Last year, I was fortunate enough to enjoy a cocktail (or two) at the opulent Buddha-Bar Paris, where a giant Buddha statue overlooks a spacious dining area and numerous intimate gallery spaces. Red and gold are used in abundance, alongside vintage furnishings, to create a sense of theatrical flamboyance. All very well, when in Paris…
By contrast, the Buddha-Bar London has an altogether more ‘British’ feel. Not the fusty corduroy-and-doily type of British, but the slick, modernist British of cosmopolitan London. Black is the dominant colour of floors and Asian-themed furniture, but red and blue lighting gives a funky, fun twist and there are touches of drama, like the dark red, full height curtain screening diners from the Knightsbridge traffic. The only discernible Buddha reference is a wall hung with a pattern of brassy sheet metal silhouettes, but the design centrepiece at this restaurant is the staircase’s two huge flanking dragons, each formed from hundreds of suspended glass beads on wires, reflecting the coloured lighting in myriad constellations.
After being shown to our seats, our waiter introduced himself as ‘Lucian with the solution’. This kind of friendly and hospitable service was to characterise the whole meal; Lucian did indeed have a wealth of enthusiastic recommendations and saw to our every need with charm and alacrity. Judging, quite correctly, that we were lovers of champagne, Lucian immediately provided us with flutes of Veuve Clicquot and a bowl of salted edamame to nibble while we considered our menu choices.
Our first course was fried duck and foie gras gyoza, that was very meaty and had the consistency inside of an excellent sausage, with a tangy sauce. Being suckers for squid (see what I did there?), we had also ordered the chilli salt crispy baby squid, which was gently spiced and cooked in a very light, crunchy batter – although it was so delicious that it didn’t have to retain the crunch very long!
We continued with a selection of sushi, selecting some suzuki (sea bass) and otoro (fatty, pink tuna). The suzuki had a very fresh, clean flavour and the otoro had a rather unexpected texture. The most prized tuna sushi cut, from the belly of the fish, it proved to be melt-in-the-mouth flesh with sinewy threads. After noticing that we were contemplating it, Lucian had insisted that we also try the ‘crunchy’ sushi.
This consisted of six rice balls topped with spicy sushi, three with salmon and three with tuna. The crunchy shell of the rice balls and the silky fish complemented each other very well and the gentle spice balanced the saltiness of a dip into some high quality soy sauce.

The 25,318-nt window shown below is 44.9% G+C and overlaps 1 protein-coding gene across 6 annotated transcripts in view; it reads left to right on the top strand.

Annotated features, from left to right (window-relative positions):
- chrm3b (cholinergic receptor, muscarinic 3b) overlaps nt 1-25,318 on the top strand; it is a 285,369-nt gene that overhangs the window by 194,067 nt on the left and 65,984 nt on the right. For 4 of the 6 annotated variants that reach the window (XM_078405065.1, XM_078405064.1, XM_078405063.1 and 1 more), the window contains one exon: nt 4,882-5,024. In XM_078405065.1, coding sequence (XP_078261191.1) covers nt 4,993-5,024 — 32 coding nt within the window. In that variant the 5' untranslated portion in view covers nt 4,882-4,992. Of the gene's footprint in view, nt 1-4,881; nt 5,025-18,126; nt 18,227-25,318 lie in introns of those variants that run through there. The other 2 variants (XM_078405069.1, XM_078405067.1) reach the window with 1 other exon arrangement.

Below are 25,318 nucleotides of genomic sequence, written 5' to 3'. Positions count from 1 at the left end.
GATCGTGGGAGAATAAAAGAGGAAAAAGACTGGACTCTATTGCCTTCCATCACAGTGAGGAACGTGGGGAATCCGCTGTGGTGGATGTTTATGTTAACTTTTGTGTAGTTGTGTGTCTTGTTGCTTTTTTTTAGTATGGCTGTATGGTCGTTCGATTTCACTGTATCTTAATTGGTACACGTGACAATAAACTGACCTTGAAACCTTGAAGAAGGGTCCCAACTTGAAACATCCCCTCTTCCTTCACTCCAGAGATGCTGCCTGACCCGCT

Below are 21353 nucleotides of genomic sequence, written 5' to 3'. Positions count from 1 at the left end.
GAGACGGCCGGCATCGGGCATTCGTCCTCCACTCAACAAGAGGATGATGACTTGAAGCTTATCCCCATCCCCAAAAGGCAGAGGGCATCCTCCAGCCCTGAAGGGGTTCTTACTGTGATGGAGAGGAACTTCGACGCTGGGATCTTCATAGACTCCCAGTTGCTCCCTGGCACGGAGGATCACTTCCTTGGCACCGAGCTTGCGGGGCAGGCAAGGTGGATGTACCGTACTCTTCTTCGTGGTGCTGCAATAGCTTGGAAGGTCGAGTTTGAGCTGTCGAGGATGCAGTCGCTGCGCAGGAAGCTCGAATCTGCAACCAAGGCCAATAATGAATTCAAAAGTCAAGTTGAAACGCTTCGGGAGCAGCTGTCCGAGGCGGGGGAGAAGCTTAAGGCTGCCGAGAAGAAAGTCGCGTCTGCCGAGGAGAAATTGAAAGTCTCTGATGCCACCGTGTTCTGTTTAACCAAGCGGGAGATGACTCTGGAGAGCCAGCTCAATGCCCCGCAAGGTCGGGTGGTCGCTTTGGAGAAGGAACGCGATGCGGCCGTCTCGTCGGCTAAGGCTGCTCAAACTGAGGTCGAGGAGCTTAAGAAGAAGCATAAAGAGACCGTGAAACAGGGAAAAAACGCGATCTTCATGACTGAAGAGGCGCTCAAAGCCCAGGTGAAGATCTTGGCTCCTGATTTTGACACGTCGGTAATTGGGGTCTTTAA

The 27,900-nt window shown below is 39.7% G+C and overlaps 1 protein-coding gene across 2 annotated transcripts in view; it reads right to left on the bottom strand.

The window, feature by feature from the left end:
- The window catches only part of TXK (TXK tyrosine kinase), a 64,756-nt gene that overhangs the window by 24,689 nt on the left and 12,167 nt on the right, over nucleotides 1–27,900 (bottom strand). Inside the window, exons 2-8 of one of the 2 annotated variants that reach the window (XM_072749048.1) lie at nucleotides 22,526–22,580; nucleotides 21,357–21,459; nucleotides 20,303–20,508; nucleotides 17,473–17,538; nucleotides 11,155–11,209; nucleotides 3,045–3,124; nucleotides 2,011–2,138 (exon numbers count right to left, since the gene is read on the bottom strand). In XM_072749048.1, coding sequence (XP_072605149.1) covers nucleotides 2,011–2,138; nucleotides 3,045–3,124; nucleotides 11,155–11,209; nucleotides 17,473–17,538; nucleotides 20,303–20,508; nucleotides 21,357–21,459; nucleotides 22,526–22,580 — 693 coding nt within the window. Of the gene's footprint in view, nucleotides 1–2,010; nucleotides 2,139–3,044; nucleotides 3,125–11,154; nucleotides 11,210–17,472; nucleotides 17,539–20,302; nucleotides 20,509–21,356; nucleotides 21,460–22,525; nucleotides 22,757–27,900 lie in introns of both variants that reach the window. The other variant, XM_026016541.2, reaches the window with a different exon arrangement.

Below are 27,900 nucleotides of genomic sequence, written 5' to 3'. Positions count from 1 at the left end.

Spice fiends as we are, we felt that our tastebuds needed a little more fire and requested that one of our mains, wok-fried beef with Thai basil, was given an extra helping of chilli. Lucian was happy to oblige and I am certain that Buddha-Bar would be happy to accommodate all diner preferences where possible, a mark of truly customer-focused service. The beef was, indeed, nicely spicy, tender and the Thai herb flavours of basil and coriander were still gloriously potent. Our second main, Chilean sea bass, was perfectly cooked and served with a smooth and peppery golden carrot puree and a tangy tamarind sauce. The accompanying egg fried rice was also very good.
Although the portions were substantial, the continuing supply of champagne left us with a hankering for dessert. Spotting some interesting twists on the classics, Charlotte ordered the lime and ginger cheesecake with pineapple salsa, which proved to be a fine combination of sharp citrus and smooth creaminess, while I chose the a dark and opulent chocolate fondant with green tea ice cream. The fondant was very rich but, unusually (and much to my delight), neither the fondant nor the ice cream were particularly sweet – those with a sweet tooth might be wise to order something else.
The cocktail menu is highly creative and we felt it impossible to leave without sampling a couple of the more interesting inventions. Continuing our search for spices, we first chose two cocktails that contained chilli. Charlotte’s Jade Buko was a blend of Thai basil, Thai chili, lime juice, ginger liquor, coconut milk, Koko Kanu rum and ginger beer, which was creamy with a little kick. My Decanted Devil was presented in a very exciting manner, with an empty salt rimmed glass on one side of a tray and a corked decanter containing smoke, ice and the ingredients of my cocktail (Fresh jalapeno, Mezcal, Grand Marnier, fresh lime juice, jalapeno bitter) on the other. With the ice cooling the smoke in the decanter, Lucian was able to pour the smoke into my glass along with the cocktail; the aroma was incredible and, on tasting, the smokey flavour ran through the drink along with the punchy spices.
These unusual concoctions had piqued our interest and we decided to try another. This time, Charlotte’s choice was a Tokyo Old Fashioned, which was very strong, the Umeshu plum sugar and hint of chocolate bitters only serving to enhance the smokey flavour of Hibiki 12yr whisky. My choice, a Baobab Blazer, was made with Kenyan coffee beans, rum Zacapa, Pedro Ximenez, chocolate & orange bitter, so involved chocolate rather more noticeably. I would very happily have gone on ordering these (and maybe sampled a good few more from the menu) but it was time to face a world outside in which Lucian could not have all the solutions…
Spiritual nirvana, the freedom from desire and suffering, is probably not something that this restaurant can help you achieve. However, if you are looking for a brief respite from the concerns of daily life – or the desire from which you would most like to be free is the craving for delicious pan-Asian cuisine – Buddha-Bar London is definitely the place for you.
London SW1X 7PA